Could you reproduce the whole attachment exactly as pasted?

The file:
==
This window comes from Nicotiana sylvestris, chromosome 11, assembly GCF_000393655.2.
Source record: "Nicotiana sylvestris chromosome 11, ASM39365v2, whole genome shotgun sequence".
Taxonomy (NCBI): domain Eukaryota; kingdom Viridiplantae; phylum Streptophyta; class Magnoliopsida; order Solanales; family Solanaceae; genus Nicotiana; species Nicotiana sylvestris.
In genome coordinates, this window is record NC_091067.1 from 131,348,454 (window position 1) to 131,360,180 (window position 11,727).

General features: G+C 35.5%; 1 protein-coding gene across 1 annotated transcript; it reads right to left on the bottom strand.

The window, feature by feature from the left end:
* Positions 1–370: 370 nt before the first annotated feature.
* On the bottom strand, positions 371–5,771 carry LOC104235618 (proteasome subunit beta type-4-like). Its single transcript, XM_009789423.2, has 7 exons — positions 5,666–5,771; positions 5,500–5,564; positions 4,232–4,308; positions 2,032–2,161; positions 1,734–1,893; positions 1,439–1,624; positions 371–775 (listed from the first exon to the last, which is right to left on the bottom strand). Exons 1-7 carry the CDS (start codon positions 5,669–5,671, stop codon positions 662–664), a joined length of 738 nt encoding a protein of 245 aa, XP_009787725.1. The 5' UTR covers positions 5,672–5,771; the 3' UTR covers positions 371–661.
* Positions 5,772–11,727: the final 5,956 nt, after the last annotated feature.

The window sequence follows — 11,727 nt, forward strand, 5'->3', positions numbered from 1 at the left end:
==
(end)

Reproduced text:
This window comes from Nicotiana sylvestris, chromosome 11, assembly GCF_000393655.2.
Source record: "Nicotiana sylvestris chromosome 11, ASM39365v2, whole genome shotgun sequence".
Taxonomy (NCBI): domain Eukaryota; kingdom Viridiplantae; phylum Streptophyta; class Magnoliopsida; order Solanales; family Solanaceae; genus Nicotiana; species Nicotiana sylvestris.
In genome coordinates, this window is record NC_091067.1 from 131,348,454 (window position 1) to 131,360,180 (window position 11,727).

General features: G+C 35.5%; 1 protein-coding gene across 1 annotated transcript; it reads right to left on the bottom strand.

The window, feature by feature from the left end:
* Positions 1–370: 370 nt before the first annotated feature.
* On the bottom strand, positions 371–5,771 carry LOC104235618 (proteasome subunit beta type-4-like). Its single transcript, XM_009789423.2, has 7 exons — positions 5,666–5,771; positions 5,500–5,564; positions 4,232–4,308; positions 2,032–2,161; positions 1,734–1,893; positions 1,439–1,624; positions 371–775 (listed from the first exon to the last, which is right to left on the bottom strand). Exons 1-7 carry the CDS (start codon positions 5,669–5,671, stop codon positions 662–664), a joined length of 738 nt encoding a protein of 245 aa, XP_009787725.1. The 5' UTR covers positions 5,672–5,771; the 3' UTR covers positions 371–661.
* Positions 5,772–11,727: the final 5,956 nt, after the last annotated feature.

The window sequence follows — 11,727 nt, forward strand, 5'->3', positions numbered from 1 at the left end: